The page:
Queen's International Institute on Social Policy

Queen's International Institute on Social Policy
Queen's International Institute on Social Policy

2018 Queen's International Institute - The Future of Work: What do we do? [Image] 

August 15 - 17, 2018

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Queen's University, Kingston, ON

Presentations and Videos

Expand to view a list of the presentations from the 2018 Queen's International Institute on Social Policy

Session 1

Session 2

Session 3

Session 4

Session 5

​​​Session 7


YouTube Logo [image]
Videos of the each presentation are available on YouTube.  View the full playlist by using this link or copy and paste the following URL into your browser - https://www.youtube.com/playlist?list=PL57JJtmhwgXnx2dFhCHmAsGfTxl7efYwS


Policy Options Articles

Policy Options is an online forum published by IRPP.  Canadian and international experts tackled these themes at the Queen’s International Institute on Social Policy in August 2018. This series highlights some of the analysis they shared at the conference.

Expand to view the list of articles...

PolicyOptions Miles Corak image]
Dec 11 - Enhancing the financial and human capital of lower income children

Miles Corak, Senior Scholar at the Stone Center of Socio-economic Inequality and Professor of Economics at The Graduate Center, City University of New York


PolicyOptions Parisa Mahboubi image]
Dec 10 - Zeroing in on Canada’s literacy and numeracy skills gap

Parisa Mahboubi, Senior Policy Analyst, C.D. Howe Institute


PolicyOptions Eliza Easton image]
Dec 7 - Want a robot-proof job of the future? Start getting creative

Eliza Easton, Principal Policy Researcher, Creative Economy and Data Analytics Team, Nesta


PolicyOptions Zabeen Hirji image]Dec 6 - Prepare now for the workforce of the future

Zabeen Hirji, Global Advisor, Future of Work Program, Deloitte
Stephen Harrington, Senior Manager, National Talent Strategies, Deloitte


PolicyOptions Stijn Broecke image]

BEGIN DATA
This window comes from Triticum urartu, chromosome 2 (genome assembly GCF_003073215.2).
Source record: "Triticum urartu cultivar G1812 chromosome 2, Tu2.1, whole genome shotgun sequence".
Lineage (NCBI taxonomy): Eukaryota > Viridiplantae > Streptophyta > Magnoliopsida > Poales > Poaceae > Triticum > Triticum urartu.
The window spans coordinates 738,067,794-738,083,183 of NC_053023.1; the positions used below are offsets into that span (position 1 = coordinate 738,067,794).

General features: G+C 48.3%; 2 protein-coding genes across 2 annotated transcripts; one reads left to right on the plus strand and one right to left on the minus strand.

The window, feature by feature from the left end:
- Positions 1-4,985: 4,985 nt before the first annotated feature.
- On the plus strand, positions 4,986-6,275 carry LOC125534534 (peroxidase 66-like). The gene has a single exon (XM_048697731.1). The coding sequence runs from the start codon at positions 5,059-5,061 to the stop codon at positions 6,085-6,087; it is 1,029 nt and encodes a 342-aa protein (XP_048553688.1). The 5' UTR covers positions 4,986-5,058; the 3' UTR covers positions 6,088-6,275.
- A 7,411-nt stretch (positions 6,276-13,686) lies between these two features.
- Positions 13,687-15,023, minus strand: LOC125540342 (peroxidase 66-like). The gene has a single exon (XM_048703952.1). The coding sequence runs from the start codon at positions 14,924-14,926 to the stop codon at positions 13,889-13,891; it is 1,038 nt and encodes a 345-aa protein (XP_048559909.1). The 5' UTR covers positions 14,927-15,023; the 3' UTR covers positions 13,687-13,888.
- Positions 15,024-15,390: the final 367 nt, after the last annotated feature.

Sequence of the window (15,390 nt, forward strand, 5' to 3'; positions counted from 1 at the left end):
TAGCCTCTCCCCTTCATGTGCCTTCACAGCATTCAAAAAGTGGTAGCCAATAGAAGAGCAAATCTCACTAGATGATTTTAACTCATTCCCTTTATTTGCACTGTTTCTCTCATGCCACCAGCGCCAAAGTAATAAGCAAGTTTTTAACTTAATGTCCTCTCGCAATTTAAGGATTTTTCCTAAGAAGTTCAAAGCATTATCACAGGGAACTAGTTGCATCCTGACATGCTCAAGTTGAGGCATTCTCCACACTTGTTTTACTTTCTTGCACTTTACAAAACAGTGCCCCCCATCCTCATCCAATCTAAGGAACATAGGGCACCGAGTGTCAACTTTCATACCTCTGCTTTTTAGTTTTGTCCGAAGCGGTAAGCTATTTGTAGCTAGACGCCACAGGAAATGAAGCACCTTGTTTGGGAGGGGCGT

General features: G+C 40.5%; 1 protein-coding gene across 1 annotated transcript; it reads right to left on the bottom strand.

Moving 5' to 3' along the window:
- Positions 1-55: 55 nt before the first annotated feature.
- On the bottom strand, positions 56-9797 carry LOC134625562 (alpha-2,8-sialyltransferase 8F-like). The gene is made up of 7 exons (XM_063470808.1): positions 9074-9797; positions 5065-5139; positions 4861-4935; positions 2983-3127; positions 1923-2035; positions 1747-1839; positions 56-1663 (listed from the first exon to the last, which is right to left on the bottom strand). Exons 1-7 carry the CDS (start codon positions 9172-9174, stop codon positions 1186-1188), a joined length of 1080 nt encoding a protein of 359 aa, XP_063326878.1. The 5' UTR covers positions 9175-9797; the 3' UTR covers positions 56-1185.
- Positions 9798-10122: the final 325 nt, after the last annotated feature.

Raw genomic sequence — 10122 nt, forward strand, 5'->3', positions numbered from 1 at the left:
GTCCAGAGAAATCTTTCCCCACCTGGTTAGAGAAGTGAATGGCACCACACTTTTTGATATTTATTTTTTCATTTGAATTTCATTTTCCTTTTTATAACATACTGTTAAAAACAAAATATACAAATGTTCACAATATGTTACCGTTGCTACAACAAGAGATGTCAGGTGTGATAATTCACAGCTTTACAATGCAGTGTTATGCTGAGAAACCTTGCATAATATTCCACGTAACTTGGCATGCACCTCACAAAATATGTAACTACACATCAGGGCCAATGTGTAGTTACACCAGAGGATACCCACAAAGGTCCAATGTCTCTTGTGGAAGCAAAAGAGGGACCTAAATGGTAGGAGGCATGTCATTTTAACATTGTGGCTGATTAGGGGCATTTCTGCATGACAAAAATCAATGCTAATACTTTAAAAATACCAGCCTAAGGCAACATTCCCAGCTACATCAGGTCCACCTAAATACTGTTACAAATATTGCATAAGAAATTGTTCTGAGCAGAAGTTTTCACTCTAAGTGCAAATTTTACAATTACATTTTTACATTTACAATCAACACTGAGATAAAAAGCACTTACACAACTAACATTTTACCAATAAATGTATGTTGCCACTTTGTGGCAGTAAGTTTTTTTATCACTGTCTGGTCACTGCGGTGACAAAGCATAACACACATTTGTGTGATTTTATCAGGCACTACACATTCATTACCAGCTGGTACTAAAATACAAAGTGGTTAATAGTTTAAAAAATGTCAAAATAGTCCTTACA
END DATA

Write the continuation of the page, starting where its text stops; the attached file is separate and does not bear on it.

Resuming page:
Dec 5 - Managing the risks and opportunities of job automation

Stijn Broecke, Senior Economist, Future of Work Initiative, OECD


PolicyOptions Kristyn Frank image]Dec 4 - Will automation worsen job prospects for vulnerable workers?

Kristyn Frank, Senior Research Analyst, Social Analysis and Modelling Division, Statistics Canada
Marc Frenette, Researcher, Statistics Canada


PolicyOptions Catherine Chandler-Crichlow image]
Nov 29 - The future of work, or of workers

Catherine Chandler-Crichlow, President and Chief Human Capital Officer of 3C Workforce Solutions


PolicyOptions Sarah Doyle [image]Nov 28 - Look to existing models to prepare workers for the future

Sarah Doyle, Director of Policy and Research, Brookfield Institute for Innovation + Entrepreneurship
Sarah Villeneuve, Policy Analyst, Brookfield Institute for Innovation + Entrepreneurship
Diana Rivera, Economist, Brookfield Institute for Innovation + Entrepreneurship

PolicyOptions Werner Eichhorst  [image]
Nov 27 - How Germany is tackling the future of work

Werner Eichhorst, Coordinator of Labor Market and Social Policy in Europe, IZA, Institute of Labour Economics


PolicyOptions Sarah Box  [image]
Nov 26 - Digital transformation must focus on women and girls

Sarah Box, Counsellor in the OECD Directorate for Science, Technology and Innovation


PolicyOptions Harvey Weingarten  [image]
Nov 23 - Adapting post-secondary education for the future

Harvey Weingarten, President and CEO of the Higher Education Quality Council of Ontario


PolicyOptions Palamar and Pacoll  [image]Nov 22 -"Career Pathways" a promising model for skills training

Max Palamar, Director, Analytics and Evaluation, Blueprint ADE
Kelly Pasolli, Senior Researcher, Blueprint ADE


PolicyOptions Ethan Pollack  [image]
Nov 21 - Upskilling workers for the new economy

Ethan Pollack, Associate Director for Research and Policy, The Future or Work Initiative, The Aspen Institute

PolicyOptions Mike Colledge IPSOS  [image]
Nov 20 - Canadians cautiously pessimistic about future of work

Mike Colledge, President, IPSOS Public Affairs


PolicyOptions Gabriela Ramos, Chief of Staff and G20 Sherpa, OECD [image]
Nov 19 - Ensuring technological growth works for all

Gabriela Ramos, Chief of Staff, OECD